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Are we making too many Americans?

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Richard B. Levine/NEWSCOM/FILE

(Read caption) Travelers in New York's Grand Central Terminal kick off Memorial Day weekend in 2008.

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They don't work, they don't pay taxes, and they don't speak English. And according to federal data released Wednesday, some 4.3 million of them entered the United States in 2007, more than in any other year in the nation's history.

We're talking of course about babies. According to a new report [PDF] from the Centers for Disease Control, 4,317,11960 of these drooling homunculi came into existence within US borders that year, surpassing the previous record set in 1957 at the peak of America's Baby Boom.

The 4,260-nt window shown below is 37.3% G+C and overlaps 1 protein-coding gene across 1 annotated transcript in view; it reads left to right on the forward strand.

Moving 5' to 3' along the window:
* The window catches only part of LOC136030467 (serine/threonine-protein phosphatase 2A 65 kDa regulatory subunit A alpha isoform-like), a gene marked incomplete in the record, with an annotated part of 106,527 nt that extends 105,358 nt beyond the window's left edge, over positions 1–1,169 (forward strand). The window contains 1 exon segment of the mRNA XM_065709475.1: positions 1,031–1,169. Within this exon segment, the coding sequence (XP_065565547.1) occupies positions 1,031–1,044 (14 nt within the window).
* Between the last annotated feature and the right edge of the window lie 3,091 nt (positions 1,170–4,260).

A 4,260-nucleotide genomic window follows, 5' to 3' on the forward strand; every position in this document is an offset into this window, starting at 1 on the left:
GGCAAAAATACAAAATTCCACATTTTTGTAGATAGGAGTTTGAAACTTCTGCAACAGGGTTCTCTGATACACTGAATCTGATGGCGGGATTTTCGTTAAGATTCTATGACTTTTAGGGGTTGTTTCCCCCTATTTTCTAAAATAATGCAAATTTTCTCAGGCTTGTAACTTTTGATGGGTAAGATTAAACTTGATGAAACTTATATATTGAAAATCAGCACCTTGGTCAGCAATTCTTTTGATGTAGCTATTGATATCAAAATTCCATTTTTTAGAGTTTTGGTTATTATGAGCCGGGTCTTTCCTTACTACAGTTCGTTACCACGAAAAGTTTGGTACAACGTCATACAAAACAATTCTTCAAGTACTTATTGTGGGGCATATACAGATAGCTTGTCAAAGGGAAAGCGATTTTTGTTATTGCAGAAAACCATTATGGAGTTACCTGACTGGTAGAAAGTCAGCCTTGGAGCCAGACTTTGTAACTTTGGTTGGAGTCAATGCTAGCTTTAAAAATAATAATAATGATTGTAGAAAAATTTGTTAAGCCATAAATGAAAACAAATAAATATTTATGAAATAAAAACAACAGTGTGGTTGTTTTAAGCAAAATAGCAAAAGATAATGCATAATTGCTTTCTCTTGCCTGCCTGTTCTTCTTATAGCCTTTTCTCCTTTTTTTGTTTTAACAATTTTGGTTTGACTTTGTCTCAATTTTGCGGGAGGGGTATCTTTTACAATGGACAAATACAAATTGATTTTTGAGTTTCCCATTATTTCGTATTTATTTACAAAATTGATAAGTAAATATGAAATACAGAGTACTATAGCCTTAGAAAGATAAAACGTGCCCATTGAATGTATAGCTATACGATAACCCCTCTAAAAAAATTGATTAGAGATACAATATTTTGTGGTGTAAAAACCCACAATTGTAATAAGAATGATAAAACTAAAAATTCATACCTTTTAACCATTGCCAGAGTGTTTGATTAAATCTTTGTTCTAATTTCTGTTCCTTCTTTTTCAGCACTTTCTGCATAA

This fertility uptick isn't unique to the US. Last week, the United Nations' Population Division revised its "low variant" mid-century forecasts upward [PDF] by 117 million people because of an unanticipated increase in fertility in Europe, as well as in the US. As the Worldwatch Institute's Ben Block explains, the average age of childbearing rose as women became more educated, resulting in fewer births. But now that average age has stopped rising, so the birthrate is now back on track.

All these additional First World babies have some environmentalists worried. Writing in Mother Jones's environment blog, Julia Whitty points out that each one of those newborns arrives with a massive carbon price tag. (To reinforce her point that babies are climate-wrecking monsters, her post is accompanied by a photo of one making a face that would prompt Anne Geddes to consider a career change.)

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